Words by Jami Blythe
Mental Health Week has been dotted with articles and posters to raise awareness about stress, depression and anxiety, as well as related issues. It’s been so refreshing to read about the journeys other people have taken or are just starting and we can only hope that the bravery that goes alongside sharing our experiences will open the door to more.
Well, when I say ‘open the door’, on this occasion, I mean ‘open the window curtains’. Allow me to explain more…
Recovering from PTSD
Having been diagnosed with Post Traumatic Stress Disorder (PTSD) after years of working on the front line of the emergency service response, cycling has played a crucial role in my own journey – but it hasn’t all been smooth pedalling.
After being referred to NHS Talking Matters following a mental break down last November, I embarked on an online course of Cognitive Behavioural Therapy (CBT). Suffering burn out, for me, had stopped me in my tracks. My routine, thought processes, appetite, social skills and general lust for life all came tumbling down. Much like Humpty Dumpty, I didn’t know where to start in putting myself back together again.
Treating the CBT as a daily essential, I started to build a new routine and resolved myself to socialising with at least one person and doing something with my bike – whether cycling, reading about cycling, watching cycling or doing something mechanical, every day. Not working reduced my sense of purpose and having read so much about the health and wellbeing benefits of cycling, I knew that it would do me good to keep pedalling each day. The alternative was to shut myself in the house and spiral further downwards into a darker depression. What I hadn’t reckoned on, however, were two surprises that would hinder my good intentions and determination to get better more quickly.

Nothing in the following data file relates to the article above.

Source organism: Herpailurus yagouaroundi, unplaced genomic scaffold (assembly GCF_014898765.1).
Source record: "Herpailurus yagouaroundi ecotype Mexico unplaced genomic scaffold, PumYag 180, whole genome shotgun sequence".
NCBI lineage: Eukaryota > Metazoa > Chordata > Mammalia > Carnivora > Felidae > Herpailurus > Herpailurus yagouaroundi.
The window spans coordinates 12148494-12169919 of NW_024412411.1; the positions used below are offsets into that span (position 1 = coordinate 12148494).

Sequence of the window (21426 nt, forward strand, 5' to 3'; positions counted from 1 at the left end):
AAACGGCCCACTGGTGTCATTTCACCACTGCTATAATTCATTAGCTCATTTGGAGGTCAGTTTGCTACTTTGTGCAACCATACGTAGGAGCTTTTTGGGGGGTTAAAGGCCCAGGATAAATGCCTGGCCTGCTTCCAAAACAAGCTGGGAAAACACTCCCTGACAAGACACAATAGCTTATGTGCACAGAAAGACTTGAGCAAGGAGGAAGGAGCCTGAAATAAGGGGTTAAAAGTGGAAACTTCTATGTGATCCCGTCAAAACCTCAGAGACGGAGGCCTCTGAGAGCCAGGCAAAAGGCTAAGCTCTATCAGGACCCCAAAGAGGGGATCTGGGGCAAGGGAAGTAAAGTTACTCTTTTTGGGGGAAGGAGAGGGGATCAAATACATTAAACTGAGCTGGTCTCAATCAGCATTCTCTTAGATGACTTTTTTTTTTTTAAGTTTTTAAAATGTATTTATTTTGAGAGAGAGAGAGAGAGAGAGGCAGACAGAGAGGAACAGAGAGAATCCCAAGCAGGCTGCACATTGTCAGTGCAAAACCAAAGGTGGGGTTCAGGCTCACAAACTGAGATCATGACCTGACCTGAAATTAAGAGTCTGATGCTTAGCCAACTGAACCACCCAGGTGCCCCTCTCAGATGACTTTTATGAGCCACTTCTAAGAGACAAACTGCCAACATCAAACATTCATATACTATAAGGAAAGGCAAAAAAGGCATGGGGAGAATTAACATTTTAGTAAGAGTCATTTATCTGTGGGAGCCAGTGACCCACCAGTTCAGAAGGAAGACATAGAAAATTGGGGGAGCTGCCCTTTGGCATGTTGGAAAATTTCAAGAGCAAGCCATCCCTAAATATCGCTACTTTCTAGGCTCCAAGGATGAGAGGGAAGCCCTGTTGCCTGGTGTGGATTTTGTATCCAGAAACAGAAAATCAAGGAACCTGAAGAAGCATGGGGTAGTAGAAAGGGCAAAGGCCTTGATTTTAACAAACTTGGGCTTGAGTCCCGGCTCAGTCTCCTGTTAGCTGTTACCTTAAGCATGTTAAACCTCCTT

The first came along immediately after enjoying a good workout on my bike. The rush of endorphins during exercise, proven to have all sorts of boosts to mental health were brilliant. Whether I was inside on my turbo or out on the road breathing in the fresh air and finding respite from my problems, when I unclipped and dismounted my bike, the slump or ‘come down’ was all too much for my fragile mind to handle.
I would step into the shower and cry for what seemed to be no reason. This happened on every occasion. The harder the workout, the worst it felt. I googled, trying to find an explanation or cure for what seemed to be the withdrawal symptoms of being on my bike. Now, I love my bike, but not that much! Finding no answers, I tried eating as soon as I stopped in case it was sugar related, blending a sweet smoothie, or making a cup of tea. Nothing worked.
The second surprise was the start of the snow. Living in rural Northumberland meant that we became cut off for days on end. Much like the rest of the country, the Arctic temperatures and bitter wind put stop to any ideas about venturing outdoors. The roads were a no-go and the drifts too high for fat tyres.
Instead, I turned to Zwift to find my daily fix. Signing up for the virtual cycling world, I started to enjoy a training plan and training alongside other people from the four corners of the world. Trying to keep up with Marcel Kittel on a segment or playing cat and mouse with Pascal from France kept me coming back for more. I started to look forward to getting on the bike and as my mind began to recover slowly, so too did the symptoms of the mental slump I experienced after every ride.